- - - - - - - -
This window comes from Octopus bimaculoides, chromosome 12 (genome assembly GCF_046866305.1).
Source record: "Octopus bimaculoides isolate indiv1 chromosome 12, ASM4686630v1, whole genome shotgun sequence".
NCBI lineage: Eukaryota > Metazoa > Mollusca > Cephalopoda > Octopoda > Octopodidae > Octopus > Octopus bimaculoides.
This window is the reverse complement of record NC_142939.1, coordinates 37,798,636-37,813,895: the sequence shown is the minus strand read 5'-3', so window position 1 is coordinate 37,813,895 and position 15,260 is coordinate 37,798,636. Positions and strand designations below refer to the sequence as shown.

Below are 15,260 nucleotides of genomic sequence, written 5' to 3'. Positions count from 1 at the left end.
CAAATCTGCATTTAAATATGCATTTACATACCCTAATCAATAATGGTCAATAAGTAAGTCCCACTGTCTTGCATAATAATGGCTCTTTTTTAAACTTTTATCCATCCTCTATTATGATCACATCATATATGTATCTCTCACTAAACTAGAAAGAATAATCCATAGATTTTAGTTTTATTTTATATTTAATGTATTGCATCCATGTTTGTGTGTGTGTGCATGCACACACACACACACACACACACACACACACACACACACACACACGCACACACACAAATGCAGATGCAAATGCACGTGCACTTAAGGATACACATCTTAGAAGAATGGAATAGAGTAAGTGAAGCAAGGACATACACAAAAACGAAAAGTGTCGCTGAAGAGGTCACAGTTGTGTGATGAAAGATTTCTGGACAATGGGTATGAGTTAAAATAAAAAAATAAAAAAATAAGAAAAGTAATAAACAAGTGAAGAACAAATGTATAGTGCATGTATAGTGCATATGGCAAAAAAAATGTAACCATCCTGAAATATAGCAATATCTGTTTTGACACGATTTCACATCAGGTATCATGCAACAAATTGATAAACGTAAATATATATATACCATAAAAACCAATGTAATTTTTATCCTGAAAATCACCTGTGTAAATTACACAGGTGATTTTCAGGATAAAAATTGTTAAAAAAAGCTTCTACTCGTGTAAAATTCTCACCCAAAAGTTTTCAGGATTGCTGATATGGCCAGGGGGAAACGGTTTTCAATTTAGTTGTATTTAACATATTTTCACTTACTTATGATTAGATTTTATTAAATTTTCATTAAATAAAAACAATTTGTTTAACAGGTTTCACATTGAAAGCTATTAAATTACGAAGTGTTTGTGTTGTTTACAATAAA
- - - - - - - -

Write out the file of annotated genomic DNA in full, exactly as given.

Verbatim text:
This window comes from Octopus bimaculoides, chromosome 12 (genome assembly GCF_046866305.1).
Source record: "Octopus bimaculoides isolate indiv1 chromosome 12, ASM4686630v1, whole genome shotgun sequence".
NCBI lineage: Eukaryota > Metazoa > Mollusca > Cephalopoda > Octopoda > Octopodidae > Octopus > Octopus bimaculoides.
This window is the reverse complement of record NC_142939.1, coordinates 37,798,636-37,813,895: the sequence shown is the minus strand read 5'-3', so window position 1 is coordinate 37,813,895 and position 15,260 is coordinate 37,798,636. Positions and strand designations below refer to the sequence as shown.

Below are 15,260 nucleotides of genomic sequence, written 5' to 3'. Positions count from 1 at the left end.
CAAATCTGCATTTAAATATGCATTTACATACCCTAATCAATAATGGTCAATAAGTAAGTCCCACTGTCTTGCATAATAATGGCTCTTTTTTAAACTTTTATCCATCCTCTATTATGATCACATCATATATGTATCTCTCACTAAACTAGAAAGAATAATCCATAGATTTTAGTTTTATTTTATATTTAATGTATTGCATCCATGTTTGTGTGTGTGTGCATGCACACACACACACACACACACACACACACACACACACACACACACGCACACACACAAATGCAGATGCAAATGCACGTGCACTTAAGGATACACATCTTAGAAGAATGGAATAGAGTAAGTGAAGCAAGGACATACACAAAAACGAAAAGTGTCGCTGAAGAGGTCACAGTTGTGTGATGAAAGATTTCTGGACAATGGGTATGAGTTAAAATAAAAAAATAAAAAAATAAGAAAAGTAATAAACAAGTGAAGAACAAATGTATAGTGCATGTATAGTGCATATGGCAAAAAAAATGTAACCATCCTGAAATATAGCAATATCTGTTTTGACACGATTTCACATCAGGTATCATGCAACAAATTGATAAACGTAAATATATATATACCATAAAAACCAATGTAATTTTTATCCTGAAAATCACCTGTGTAAATTACACAGGTGATTTTCAGGATAAAAATTGTTAAAAAAAGCTTCTACTCGTGTAAAATTCTCACCCAAAAGTTTTCAGGATTGCTGATATGGCCAGGGGGAAACGGTTTTCAATTTAGTTGTATTTAACATATTTTCACTTACTTATGATTAGATTTTATTAAATTTTCATTAAATAAAAACAATTTGTTTAACAGGTTTCACATTGAAAGCTATTAAATTACGAAGTGTTTGTGTTGTTTACAATAAA